Types of Ants in Kansas

Almost 90 to 100 species of ants are present in different cities of Kansas because they can easily thrive in pretty warm summers and mild winters.

Types of ants in Kansas include carpenter ants, little black ants, acrobat ants, fire ants, yellow ants, odorous house ants, harvester ants, field ants, pavement ants, velvet ants, mound ants, spine-waisted ants, and thief ants.

The humidity and temperature level are moderate in Kansas, providing an ideal environment for these tiny creatures to survive as they cannot tolerate extreme conditions.

Ants in Kansas Habitat Appearance
Carpenter ants Wood stumps, tree branches Black, red, brown
Little black ants Piles of lumber and bricks Black
Acrobat ant Firewood, frames, doors Black to brown
Fire ants Leaf litter, muddy areas Copper brown
Yellow ants Agricultural land, tree shade Golden yellow
Odorous house ants Open field, woodlands Brownish black
Harvester ants Sandy soils, tree roots Reddish-brown, Orange-red
Field ants Gardens, lawns, parks Tan, brown, black
Pavement ants Open meadows, sidewalks Brown to black
Velvet ants Clover field, meadows Yellowish orange, red
Mound ants Forests, woodlots Reddish orange
Spine-waisted ants Wet wood, rotting wood Reddish brown
Thief ants Tree cavities, trash Light or dark brown, yellow

Carpenter ants

A few types of carpenter ants are widely spread in different cities of Kansas, like Manhattan, Topeka, Kansas City, and a few other surrounding regions.

You can find reddish-brown American species under wooden logs that can survive in open grasses and low vegetation.

Some reddish and black carpenter ants also belong to this region, in addition to Camponotus nearcticus, which usually live in wooden galleries or tunnels and resemble termites.

Little black ants

You have probably seen small black creatures on dry surfaces that are little black ants with three segmented muscular bodies and six legs to support their foraging walks.

They are tiny insects with almost 2 to 3 mm body length. They possess two antennae and a single node in the abdomen. They are omnivores and feed on insects and plants commonly.

Acrobat ant

They are known for acrobatic moves due to their ability to wave their thorax to threaten their predator. These can raise the thorax over heads to alert enemies about the fighting potential.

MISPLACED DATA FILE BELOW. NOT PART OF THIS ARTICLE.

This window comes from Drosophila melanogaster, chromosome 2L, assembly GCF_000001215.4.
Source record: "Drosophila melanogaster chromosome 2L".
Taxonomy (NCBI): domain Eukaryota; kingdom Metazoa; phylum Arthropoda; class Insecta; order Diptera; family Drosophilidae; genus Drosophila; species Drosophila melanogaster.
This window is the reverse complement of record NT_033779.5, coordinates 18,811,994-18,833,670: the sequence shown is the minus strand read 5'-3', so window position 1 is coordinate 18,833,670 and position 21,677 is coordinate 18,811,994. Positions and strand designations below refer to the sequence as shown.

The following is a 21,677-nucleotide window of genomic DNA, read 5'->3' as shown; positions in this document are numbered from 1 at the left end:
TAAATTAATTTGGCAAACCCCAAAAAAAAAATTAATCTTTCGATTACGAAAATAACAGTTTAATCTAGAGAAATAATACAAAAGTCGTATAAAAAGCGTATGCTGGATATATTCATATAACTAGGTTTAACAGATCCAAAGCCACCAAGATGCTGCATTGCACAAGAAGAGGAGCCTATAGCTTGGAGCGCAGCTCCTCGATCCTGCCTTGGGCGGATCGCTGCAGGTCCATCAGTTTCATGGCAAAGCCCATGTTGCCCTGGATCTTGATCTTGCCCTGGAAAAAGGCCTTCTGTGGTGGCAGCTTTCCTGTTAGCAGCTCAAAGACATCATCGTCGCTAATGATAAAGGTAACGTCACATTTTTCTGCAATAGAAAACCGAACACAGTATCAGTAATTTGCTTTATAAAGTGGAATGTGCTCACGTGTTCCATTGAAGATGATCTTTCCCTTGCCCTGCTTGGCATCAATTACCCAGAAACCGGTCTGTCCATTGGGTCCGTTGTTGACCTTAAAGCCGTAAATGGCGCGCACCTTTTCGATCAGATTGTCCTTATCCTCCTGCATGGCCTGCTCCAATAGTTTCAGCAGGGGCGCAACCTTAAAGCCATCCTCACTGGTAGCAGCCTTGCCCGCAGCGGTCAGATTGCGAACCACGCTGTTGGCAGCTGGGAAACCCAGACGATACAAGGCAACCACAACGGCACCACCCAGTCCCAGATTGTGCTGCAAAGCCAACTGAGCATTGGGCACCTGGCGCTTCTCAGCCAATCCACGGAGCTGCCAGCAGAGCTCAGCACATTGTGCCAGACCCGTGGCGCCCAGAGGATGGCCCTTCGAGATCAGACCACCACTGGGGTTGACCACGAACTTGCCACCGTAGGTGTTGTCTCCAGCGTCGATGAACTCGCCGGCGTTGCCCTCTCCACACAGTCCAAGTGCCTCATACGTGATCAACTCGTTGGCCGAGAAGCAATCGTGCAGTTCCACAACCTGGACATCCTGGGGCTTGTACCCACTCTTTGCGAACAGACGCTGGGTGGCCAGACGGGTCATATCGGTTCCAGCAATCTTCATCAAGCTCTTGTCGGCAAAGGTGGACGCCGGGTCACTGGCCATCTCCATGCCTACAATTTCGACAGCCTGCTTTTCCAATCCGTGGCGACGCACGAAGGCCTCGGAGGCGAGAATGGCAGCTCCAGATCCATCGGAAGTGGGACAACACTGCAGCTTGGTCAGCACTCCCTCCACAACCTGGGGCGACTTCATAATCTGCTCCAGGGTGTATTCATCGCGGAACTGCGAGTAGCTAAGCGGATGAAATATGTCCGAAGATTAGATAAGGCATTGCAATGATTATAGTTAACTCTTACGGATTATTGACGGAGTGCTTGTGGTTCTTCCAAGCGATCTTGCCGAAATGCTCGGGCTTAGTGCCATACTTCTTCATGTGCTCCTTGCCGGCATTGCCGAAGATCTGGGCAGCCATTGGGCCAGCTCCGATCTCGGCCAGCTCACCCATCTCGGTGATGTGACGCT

Moreover, they are one of the common garden pests that can attack kitchen countertops in search of sweet food because they like to eat sugary foods.

You can see a dorsal stripe on their bodies appearing in orange and dark brown color. These insects can also kill and eat other insects and worms for food, like crickets and spiders.

Fire ants

Red imported fire ants are not commonly found in Kansas, but southern and California fire ants having reddish-brown bodies and blackheads are present throughout the southwest region.

These insects are known to inflict deadly stings on an organism responsible for disturbing their mounds and even lead to their death by multiple stings.

Moreover, they have smaller body lengths and form larger colonies and mounds to adjust thousands of members in one place. These are non-native species that are introduced from other states.

Yellow ants

Acanthomyops claviger or smaller yellow ants are native to Kansas that prefer to eat plant-based food like seeds and grains in addition to the plant parts.

Moreover, the larger yellow species of these insects are also native to this region that form larger colonies. They are usually found close to streams and animals droppings as they get food from them.

Odorous house ants

You can identify odorous house ants by their characteristic odor; their colonies smell like rotten coconut. Their colonies have hundreds to thousands of workers and multiple queens.

These are outdoor pests and are commonly found to invade trees, mulch, firewood, and potted plants, but they can reach indoors when the weather is not favorable for their survival.